[FOM] Is Wolfram and Cook's (2, 5) Turing machine really universal?

Vaughan Pratt pratt at cs.stanford.edu
Thu Oct 4 03:13:27 EDT 2012

On 10/2/2012 7:30 PM, Timothy Y. Chow wrote:
> Short of a machine-verifiable formal proof, what constitutes a "fully
> detailed proof" is in the eye of the beholder.

As machines increase in intelligence, what constitutes a 
"machine-verifiable formal proof" is surely in the eye of the machine.

Hughes asked for a "rigorous proof of weak universality."  He defined 
this as "something a young undergraduate could work through centuries 
from now, long after we're all dead and gone, and be 100% convinced of 
the result."  And he pointed out that "Neary and Woods are refreshingly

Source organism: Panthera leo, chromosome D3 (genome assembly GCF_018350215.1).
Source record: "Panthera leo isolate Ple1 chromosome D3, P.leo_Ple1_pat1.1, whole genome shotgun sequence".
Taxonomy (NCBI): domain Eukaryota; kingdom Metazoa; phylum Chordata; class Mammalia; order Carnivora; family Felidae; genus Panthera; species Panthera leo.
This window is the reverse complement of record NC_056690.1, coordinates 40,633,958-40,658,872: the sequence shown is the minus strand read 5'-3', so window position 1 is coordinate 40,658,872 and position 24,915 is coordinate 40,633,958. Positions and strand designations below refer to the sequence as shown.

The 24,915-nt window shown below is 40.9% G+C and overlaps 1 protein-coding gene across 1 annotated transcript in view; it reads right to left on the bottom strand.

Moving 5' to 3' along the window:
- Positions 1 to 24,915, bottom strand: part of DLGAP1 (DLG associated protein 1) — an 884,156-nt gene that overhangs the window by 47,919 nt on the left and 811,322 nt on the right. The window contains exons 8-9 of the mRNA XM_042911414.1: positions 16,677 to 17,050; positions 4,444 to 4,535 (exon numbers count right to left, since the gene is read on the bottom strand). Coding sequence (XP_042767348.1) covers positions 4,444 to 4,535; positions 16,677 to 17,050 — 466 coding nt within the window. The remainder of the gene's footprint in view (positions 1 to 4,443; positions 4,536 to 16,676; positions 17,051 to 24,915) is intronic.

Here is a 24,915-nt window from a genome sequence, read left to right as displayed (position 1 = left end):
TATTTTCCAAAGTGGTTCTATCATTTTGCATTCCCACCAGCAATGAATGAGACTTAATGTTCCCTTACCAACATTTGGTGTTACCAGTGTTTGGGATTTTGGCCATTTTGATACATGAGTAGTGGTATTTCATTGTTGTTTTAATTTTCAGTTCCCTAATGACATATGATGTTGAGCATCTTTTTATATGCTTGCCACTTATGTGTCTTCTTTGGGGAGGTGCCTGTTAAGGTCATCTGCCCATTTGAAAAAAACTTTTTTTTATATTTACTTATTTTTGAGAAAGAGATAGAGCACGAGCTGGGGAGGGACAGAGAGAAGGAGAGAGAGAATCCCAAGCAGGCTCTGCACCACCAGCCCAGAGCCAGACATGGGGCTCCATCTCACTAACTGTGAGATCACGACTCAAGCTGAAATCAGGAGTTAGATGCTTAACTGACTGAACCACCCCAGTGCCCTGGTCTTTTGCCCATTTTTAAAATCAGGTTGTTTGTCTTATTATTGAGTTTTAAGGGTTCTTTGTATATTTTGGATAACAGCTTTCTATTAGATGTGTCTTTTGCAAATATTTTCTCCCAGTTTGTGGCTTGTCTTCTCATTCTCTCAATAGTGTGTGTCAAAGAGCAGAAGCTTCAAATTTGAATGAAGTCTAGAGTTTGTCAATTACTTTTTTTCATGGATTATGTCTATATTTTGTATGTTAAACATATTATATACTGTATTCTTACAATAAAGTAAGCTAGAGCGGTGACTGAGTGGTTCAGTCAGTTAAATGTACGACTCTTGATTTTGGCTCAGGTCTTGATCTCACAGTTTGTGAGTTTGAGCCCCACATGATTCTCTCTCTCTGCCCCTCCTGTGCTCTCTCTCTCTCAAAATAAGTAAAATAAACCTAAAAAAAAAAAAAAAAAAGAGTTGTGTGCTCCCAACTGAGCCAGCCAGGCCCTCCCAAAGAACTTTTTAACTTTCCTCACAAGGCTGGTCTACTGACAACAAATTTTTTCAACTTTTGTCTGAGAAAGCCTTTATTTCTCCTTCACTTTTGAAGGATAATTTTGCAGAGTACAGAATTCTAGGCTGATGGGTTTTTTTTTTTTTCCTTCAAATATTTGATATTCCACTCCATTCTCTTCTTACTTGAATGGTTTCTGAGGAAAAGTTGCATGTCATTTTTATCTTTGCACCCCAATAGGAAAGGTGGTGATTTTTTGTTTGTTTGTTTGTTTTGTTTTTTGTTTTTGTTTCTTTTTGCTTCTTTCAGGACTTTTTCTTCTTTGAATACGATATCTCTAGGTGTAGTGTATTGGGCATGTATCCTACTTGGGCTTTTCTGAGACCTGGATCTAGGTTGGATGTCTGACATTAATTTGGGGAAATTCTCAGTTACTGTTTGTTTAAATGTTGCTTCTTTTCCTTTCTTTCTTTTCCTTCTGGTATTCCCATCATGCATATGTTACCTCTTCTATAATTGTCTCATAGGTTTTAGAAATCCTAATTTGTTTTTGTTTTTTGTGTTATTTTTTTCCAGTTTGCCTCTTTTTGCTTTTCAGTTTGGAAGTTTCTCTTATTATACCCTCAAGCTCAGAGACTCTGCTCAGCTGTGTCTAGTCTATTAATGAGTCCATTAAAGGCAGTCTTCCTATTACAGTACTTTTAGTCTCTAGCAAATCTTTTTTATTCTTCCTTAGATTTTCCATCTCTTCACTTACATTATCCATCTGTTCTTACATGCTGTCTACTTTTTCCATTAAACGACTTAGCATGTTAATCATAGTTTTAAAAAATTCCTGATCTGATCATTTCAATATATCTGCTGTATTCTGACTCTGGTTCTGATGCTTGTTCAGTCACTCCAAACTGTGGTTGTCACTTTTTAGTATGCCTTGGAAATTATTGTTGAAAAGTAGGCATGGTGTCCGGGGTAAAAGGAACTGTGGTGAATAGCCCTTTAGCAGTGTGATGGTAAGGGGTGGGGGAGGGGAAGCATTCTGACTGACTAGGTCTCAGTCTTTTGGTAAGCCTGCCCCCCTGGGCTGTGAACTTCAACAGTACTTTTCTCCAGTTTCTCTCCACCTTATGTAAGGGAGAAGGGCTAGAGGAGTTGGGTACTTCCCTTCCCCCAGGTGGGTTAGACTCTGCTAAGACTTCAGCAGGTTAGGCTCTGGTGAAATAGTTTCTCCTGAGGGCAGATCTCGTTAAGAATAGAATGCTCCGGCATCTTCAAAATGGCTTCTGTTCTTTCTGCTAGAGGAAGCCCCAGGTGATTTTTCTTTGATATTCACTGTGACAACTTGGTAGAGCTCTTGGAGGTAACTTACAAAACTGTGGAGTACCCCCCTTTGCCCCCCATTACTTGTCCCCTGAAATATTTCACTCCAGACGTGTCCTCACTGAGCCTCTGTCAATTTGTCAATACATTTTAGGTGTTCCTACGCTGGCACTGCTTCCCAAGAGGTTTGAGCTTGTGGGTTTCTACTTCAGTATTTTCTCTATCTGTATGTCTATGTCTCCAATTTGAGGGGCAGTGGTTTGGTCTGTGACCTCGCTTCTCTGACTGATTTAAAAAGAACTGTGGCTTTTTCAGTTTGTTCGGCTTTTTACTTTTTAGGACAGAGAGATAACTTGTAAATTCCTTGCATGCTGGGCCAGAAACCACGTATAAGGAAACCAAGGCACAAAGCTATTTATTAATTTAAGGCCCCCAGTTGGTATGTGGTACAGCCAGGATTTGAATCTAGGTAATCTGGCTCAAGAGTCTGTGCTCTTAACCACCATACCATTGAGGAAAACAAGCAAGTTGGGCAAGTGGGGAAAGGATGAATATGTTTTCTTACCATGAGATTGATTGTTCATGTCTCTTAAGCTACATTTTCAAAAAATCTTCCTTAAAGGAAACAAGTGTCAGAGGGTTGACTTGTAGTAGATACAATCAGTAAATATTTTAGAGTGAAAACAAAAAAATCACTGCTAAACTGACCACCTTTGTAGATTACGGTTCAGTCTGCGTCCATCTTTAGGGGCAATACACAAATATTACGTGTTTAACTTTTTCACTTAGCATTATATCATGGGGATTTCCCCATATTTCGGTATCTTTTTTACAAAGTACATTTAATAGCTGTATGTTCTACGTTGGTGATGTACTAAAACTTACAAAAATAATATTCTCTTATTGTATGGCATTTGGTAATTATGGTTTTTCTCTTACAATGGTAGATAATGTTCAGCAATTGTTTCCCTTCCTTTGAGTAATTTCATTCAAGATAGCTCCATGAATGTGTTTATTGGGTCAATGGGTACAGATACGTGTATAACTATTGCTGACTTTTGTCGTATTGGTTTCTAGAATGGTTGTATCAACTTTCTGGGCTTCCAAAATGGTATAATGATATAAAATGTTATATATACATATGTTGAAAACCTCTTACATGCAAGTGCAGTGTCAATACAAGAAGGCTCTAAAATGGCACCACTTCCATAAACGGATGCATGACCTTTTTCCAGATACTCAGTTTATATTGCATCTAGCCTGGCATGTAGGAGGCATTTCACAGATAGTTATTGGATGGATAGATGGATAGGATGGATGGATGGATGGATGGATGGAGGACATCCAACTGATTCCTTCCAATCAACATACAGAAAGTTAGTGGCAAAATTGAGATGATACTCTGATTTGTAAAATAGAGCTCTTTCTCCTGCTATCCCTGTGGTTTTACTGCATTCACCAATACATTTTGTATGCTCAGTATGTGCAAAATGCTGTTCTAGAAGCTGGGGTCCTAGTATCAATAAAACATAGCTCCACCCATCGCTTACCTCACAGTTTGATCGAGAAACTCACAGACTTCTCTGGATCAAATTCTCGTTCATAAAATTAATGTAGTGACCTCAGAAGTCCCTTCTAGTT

honest about the lack of a rigorous proof in their 2009 paper."

There's a big difference between a proof that is not rigorous because it 
does not conform to some system of axioms and one that contains lacunae 
that can't be filled straightforwardly.  The shortcomings of the extant 
proofs would appear to be in the latter category and not at all in the 
former, which no one is asking for.

Vaughan Pratt

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